as his B. cernua; C. coronata is his B. frondosa; and C. leucantha, B. pilosa. Some species of Coreopsis indeed have never been found without rays. Linnæus expresses his difficulties on this subject in Phil. Bot. sect. 209, but seems inclined to unite the two genera. A similar ambiguity occurs between Gorteria and Atractylis, Relhania (of the last Order) and Athanasia, and in some degree between Centaurea, Engl. Bot. t. 278, 1673, t. 56, &c., and Carduus or Serratula; only the scales of the calyx of Centaurea generally keep that genus distinct.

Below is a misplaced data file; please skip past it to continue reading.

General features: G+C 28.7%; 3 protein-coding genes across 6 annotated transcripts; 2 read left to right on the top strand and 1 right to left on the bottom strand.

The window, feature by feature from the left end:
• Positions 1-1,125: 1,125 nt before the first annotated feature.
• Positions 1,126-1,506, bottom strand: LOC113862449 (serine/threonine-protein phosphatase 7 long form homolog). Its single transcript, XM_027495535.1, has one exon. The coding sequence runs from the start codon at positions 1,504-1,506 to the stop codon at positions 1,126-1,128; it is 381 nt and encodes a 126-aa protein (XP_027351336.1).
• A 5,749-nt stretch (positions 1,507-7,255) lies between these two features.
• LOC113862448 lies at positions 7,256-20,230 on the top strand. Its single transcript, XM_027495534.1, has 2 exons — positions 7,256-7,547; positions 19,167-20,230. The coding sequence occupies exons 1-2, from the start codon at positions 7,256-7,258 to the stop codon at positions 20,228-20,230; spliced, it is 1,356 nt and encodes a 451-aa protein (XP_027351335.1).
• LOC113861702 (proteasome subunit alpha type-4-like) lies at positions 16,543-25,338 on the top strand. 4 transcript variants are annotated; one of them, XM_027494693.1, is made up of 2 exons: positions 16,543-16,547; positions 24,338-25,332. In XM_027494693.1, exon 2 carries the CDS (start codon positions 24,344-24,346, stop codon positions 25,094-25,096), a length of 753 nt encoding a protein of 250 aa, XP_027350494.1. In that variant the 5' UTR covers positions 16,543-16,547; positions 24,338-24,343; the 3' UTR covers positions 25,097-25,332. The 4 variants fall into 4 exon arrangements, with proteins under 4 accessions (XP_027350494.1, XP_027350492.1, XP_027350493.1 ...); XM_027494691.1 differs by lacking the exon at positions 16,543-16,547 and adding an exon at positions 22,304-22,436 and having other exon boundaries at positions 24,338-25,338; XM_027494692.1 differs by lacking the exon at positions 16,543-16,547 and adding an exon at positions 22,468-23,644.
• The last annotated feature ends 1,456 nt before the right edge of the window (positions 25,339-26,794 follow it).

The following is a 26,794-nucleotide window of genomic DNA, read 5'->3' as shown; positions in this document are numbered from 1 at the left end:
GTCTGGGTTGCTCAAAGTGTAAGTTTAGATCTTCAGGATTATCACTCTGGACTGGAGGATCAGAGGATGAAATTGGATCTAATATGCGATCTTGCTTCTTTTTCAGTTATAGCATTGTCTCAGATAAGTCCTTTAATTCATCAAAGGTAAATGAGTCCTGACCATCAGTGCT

I should be much inclined to abolish this Order. Those of its genera which have rudiments of pistils in their radiant florets, as Rudbeckia and Helianthus, would very commodiously range with their near relations in Polygamia superflua, nor are we sure that such radiant florets are in all circumstances abortive, neither can a student often know whether they are so or not. It does not follow, from what has just been observed, that the presence of radiant florets, whether abortive or not,